Saturday, 18 February 2012

How the Initial Assessment Stops the Master Oil Painter Joining a Beginner’s Watercolor Class

Initially assessing students at the beginning of an art course is vital if the course teacher is to formulate a meaningful programme of lesson plans that are geared to the ability and needs of the students. It also ensures each student is enrolled upon the correct art course.

Why do an Initial Assessment in Art Courses?

Without a preliminary assessment, the teacher cannot make informed decisions on what teaching methods to employ within the class, and the students cannot make informed decisions on whether to pursue the course. Really, the initial assessment establishes crucial facts about the students prior to enrolling which the teacher can use. Initially assessing students also helps students decide whether the course is really for them. After all, a student interested in botanical illustration would be inconvenienced if the art course focused mainly on landscape art. Similarly, a hopeful watercolorist might be disenchanted with a course that concentrated mainly on acrylics.

Student Evaluation for Art Class

So the initial assessment is needed to establish the following:
  • Each student’s past artistic experiences, including hobbies, art qualifications, exhibitions, commissions, achievements and competitions (if any).
  • Where the students are ‘at’. Their present artistic ability prior to embarking upon the course. Examples of artwork will help clarify this point, which might be in the form of a sketchbook or a portfolio of paintings. This will help the student (and the teacher) see how the student has progressed by the end of the course.
  • The art medium and/or the subject matter the student wishes to explore. This might be watercolor landscapes, or still life oils. In most cases, the students may not have such prescription, but simply to explore their chosen medium. However, the teacher needs to ensure the course module will fulfill any prescriptions.
  • What each student hopes to gain from the course. This might be to complete several oil paintings for an exhibition, to improve drawing ability, to prepare a portfolio for an interview, to explore watercolor techniques, to learn how to do portraiture, or simply to exchange ideas with other students.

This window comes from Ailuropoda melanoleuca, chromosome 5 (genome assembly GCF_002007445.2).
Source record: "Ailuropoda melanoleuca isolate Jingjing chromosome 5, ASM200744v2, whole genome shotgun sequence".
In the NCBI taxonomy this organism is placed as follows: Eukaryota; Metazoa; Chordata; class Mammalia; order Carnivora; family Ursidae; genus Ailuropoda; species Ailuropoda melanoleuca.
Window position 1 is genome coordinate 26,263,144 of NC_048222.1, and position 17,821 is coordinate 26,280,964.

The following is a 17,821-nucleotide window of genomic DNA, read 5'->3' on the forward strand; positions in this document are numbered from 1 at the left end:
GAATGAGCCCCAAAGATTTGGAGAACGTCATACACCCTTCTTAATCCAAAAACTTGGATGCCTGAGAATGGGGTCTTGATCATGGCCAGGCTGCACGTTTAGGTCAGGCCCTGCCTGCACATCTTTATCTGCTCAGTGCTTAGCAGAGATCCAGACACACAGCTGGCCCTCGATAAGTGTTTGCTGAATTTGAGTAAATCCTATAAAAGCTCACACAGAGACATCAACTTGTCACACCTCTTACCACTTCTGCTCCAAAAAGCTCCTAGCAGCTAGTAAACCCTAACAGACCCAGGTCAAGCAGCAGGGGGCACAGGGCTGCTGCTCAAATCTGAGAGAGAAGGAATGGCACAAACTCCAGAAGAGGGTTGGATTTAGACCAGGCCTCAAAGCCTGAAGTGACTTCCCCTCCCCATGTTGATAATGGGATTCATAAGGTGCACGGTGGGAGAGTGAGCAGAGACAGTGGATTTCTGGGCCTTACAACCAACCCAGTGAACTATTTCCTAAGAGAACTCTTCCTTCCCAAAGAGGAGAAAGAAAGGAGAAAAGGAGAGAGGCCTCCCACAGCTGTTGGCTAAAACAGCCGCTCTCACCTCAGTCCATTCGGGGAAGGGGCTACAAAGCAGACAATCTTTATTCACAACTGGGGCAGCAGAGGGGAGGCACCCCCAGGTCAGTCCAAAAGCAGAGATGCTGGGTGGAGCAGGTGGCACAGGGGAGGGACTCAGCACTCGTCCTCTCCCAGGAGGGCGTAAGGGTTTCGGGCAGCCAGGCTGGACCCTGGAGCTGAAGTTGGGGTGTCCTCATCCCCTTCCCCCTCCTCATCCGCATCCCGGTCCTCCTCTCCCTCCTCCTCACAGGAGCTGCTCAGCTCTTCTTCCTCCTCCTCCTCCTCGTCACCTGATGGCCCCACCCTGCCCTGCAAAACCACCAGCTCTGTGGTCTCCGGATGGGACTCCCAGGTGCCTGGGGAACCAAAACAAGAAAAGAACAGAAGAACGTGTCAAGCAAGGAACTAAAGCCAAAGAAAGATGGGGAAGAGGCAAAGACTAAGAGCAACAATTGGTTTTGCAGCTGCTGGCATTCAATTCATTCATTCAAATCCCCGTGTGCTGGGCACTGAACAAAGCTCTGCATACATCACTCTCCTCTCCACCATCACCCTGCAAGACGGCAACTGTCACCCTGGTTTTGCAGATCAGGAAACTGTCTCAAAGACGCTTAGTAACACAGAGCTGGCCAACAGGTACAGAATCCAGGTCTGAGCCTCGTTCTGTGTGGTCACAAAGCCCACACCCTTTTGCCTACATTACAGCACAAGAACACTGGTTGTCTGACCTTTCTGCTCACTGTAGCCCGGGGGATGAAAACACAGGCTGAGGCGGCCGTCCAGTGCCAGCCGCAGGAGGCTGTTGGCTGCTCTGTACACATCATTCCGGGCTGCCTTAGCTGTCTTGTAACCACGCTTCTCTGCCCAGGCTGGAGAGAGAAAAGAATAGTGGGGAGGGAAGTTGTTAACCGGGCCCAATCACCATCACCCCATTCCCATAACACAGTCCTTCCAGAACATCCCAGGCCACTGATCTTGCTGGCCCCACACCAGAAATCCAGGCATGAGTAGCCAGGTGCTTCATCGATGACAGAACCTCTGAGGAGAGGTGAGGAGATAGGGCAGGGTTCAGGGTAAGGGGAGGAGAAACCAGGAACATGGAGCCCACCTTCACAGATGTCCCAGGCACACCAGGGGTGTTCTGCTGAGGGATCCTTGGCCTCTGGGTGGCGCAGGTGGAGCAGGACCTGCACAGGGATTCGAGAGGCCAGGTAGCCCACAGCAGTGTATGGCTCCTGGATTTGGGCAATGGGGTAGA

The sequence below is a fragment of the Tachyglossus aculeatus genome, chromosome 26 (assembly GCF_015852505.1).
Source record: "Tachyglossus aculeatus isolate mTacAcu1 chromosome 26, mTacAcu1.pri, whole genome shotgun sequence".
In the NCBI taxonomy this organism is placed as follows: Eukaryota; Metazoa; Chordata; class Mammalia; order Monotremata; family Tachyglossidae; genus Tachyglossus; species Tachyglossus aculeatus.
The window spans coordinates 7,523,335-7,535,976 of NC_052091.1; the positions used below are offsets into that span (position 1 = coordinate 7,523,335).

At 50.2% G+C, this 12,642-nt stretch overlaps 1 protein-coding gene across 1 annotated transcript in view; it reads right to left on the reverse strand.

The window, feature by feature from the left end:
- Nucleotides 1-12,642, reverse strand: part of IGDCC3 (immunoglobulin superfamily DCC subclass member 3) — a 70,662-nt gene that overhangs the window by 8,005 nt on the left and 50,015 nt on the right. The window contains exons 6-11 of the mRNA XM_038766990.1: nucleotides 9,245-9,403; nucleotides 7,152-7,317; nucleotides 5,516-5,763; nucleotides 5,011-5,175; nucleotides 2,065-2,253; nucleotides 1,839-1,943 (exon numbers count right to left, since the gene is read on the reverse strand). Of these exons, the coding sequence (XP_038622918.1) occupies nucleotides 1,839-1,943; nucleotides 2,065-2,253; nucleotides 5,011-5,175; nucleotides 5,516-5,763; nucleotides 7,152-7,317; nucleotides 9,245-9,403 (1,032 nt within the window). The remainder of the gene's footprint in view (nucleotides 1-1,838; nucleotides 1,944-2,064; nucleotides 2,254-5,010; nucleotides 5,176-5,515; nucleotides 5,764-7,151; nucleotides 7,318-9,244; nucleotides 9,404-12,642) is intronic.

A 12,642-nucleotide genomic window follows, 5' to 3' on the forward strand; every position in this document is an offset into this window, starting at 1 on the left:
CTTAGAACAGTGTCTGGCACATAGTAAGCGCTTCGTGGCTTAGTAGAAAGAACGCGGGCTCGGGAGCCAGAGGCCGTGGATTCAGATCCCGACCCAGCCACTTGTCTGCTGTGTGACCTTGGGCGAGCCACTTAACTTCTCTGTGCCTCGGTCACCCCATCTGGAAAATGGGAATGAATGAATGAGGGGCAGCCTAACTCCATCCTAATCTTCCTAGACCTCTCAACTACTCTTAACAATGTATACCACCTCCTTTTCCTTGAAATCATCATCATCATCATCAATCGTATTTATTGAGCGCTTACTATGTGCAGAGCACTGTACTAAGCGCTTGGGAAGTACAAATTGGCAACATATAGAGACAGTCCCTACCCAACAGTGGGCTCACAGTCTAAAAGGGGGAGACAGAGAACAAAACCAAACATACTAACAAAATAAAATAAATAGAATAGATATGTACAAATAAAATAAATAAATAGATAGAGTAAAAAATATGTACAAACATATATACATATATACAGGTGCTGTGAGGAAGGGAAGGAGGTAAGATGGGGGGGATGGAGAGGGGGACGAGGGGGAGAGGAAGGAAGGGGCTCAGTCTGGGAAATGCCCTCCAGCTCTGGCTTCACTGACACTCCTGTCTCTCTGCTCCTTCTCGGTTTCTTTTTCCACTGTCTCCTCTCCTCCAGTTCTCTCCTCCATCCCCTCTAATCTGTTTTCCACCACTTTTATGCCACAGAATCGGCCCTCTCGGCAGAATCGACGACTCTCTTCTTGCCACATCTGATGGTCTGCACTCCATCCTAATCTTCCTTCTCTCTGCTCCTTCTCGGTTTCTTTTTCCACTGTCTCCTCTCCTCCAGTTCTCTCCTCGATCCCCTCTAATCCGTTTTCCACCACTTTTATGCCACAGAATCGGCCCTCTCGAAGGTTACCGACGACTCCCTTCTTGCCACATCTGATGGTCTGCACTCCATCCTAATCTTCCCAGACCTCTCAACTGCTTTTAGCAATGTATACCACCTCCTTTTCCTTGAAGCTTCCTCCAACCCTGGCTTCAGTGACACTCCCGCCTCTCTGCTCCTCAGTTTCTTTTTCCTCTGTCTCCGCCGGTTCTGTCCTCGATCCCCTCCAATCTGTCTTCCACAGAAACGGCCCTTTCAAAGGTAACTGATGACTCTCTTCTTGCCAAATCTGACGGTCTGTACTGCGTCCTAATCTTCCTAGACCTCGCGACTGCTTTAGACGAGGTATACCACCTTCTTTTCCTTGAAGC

• Student’s special needs. By examining the student’s work and from collating the student’s viewpoint regarding his/her artistic level, the teacher may highlight a special need, which might be difficulty in with perspectives or colour mixing. In some cases, the teacher may need to draw up an ILP (an individual learning plan) which sets out the learning need and agreed art exercises that helps the student to develop.
  • Student’s strengths. To offer a counterpoint to special needs, some students might have a natural flair for drawing, yet still exhibit a special need when it comes to shading techniques. This is known as an individual learning profile, and no two students will be alike. Establishing strengths will guard against art activities that do not offer sufficient challenge.
How to Use the Art Assessment

I will conduct the initial assessment on the first session of the art course after ensuring all the students have an activity to keep them occupied during the assessment period. Unless the teacher meets the students before the art a course begins, it is not possible to plan the art activities ahead to match the students’ learning profiles.

The results of the initial assessment will firstly ensure that all students are enrolled on the correct course. If not, the teacher may suggest a more suited art course elsewhere. The teacher may also establish the needs of the students and devise art activities to suit. A class that consists of mostly beginners may benefit from a series of highly-directive art activities such as a step by step demonstration on shading techniques, or colour mixing. If, as is often the case, the group has diverse artistic abilities, the activities will need to be flexible, employing a variety of teaching methods, but which must form a coherent art module that all can follow. Such flexibility in art activities is known as ‘differentiation.’ This means that students of various abilities may take part in the same art lesson without feeling excluded.

Needs Assessment for Art Students

In a perfect world, an art class will consist of students with the same ability and interest in the same art medium. This seldom happens. This means the initial assessment will reveal a multitude of artistic aspirations and needs. The results of the initial assessment will enable the student to make an informed decision on whether to pursue the course if it does not inform on what is desired. In such cases, the teacher may advise an alternative course. Otherwise, the teacher may use the information to create a scheme of work that will (hopefully) fulfill all the student’s needs and aspirations. However, it is still the teacher’s decision on what the course theme will be and the art activities involved. This will create a coherent art course.

Ideas for Art Activities

Two opposing teaching methods
Painting alla prima
Step by step demo on how to paint flowers wet into wet
Cheap oil painting for students

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